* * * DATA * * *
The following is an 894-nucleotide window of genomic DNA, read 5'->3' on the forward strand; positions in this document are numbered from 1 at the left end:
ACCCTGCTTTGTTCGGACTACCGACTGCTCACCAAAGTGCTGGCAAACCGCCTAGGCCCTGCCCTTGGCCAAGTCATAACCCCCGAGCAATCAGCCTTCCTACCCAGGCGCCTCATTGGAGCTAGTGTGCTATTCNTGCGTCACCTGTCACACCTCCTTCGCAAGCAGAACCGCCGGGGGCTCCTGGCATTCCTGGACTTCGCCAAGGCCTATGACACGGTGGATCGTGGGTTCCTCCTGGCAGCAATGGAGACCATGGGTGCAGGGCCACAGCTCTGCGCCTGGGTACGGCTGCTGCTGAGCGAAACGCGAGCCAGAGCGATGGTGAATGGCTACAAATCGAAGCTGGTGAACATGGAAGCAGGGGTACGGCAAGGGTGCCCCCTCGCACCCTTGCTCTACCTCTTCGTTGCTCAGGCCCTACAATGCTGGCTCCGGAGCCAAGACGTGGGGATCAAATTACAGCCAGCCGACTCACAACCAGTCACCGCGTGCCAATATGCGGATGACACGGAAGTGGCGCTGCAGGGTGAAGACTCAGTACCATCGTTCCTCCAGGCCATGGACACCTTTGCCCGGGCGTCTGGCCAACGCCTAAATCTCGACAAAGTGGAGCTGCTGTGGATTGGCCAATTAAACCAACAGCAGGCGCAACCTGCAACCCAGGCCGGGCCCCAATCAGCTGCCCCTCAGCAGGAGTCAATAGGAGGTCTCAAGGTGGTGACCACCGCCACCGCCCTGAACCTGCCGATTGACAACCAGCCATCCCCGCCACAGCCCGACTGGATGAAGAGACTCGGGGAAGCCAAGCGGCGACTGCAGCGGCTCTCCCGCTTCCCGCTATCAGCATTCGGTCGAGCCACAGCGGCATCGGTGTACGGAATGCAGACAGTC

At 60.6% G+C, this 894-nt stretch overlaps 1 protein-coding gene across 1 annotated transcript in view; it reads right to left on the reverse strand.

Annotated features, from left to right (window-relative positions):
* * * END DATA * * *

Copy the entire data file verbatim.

The following is an 894-nucleotide window of genomic DNA, read 5'->3' on the forward strand; positions in this document are numbered from 1 at the left end:
ACCCTGCTTTGTTCGGACTACCGACTGCTCACCAAAGTGCTGGCAAACCGCCTAGGCCCTGCCCTTGGCCAAGTCATAACCCCCGAGCAATCAGCCTTCCTACCCAGGCGCCTCATTGGAGCTAGTGTGCTATTCNTGCGTCACCTGTCACACCTCCTTCGCAAGCAGAACCGCCGGGGGCTCCTGGCATTCCTGGACTTCGCCAAGGCCTATGACACGGTGGATCGTGGGTTCCTCCTGGCAGCAATGGAGACCATGGGTGCAGGGCCACAGCTCTGCGCCTGGGTACGGCTGCTGCTGAGCGAAACGCGAGCCAGAGCGATGGTGAATGGCTACAAATCGAAGCTGGTGAACATGGAAGCAGGGGTACGGCAAGGGTGCCCCCTCGCACCCTTGCTCTACCTCTTCGTTGCTCAGGCCCTACAATGCTGGCTCCGGAGCCAAGACGTGGGGATCAAATTACAGCCAGCCGACTCACAACCAGTCACCGCGTGCCAATATGCGGATGACACGGAAGTGGCGCTGCAGGGTGAAGACTCAGTACCATCGTTCCTCCAGGCCATGGACACCTTTGCCCGGGCGTCTGGCCAACGCCTAAATCTCGACAAAGTGGAGCTGCTGTGGATTGGCCAATTAAACCAACAGCAGGCGCAACCTGCAACCCAGGCCGGGCCCCAATCAGCTGCCCCTCAGCAGGAGTCAATAGGAGGTCTCAAGGTGGTGACCACCGCCACCGCCCTGAACCTGCCGATTGACAACCAGCCATCCCCGCCACAGCCCGACTGGATGAAGAGACTCGGGGAAGCCAAGCGGCGACTGCAGCGGCTCTCCCGCTTCCCGCTATCAGCATTCGGTCGAGCCACAGCGGCATCGGTGTACGGAATGCAGACAGTC

At 60.6% G+C, this 894-nt stretch overlaps 1 protein-coding gene across 1 annotated transcript in view; it reads right to left on the reverse strand.

Annotated features, from left to right (window-relative positions):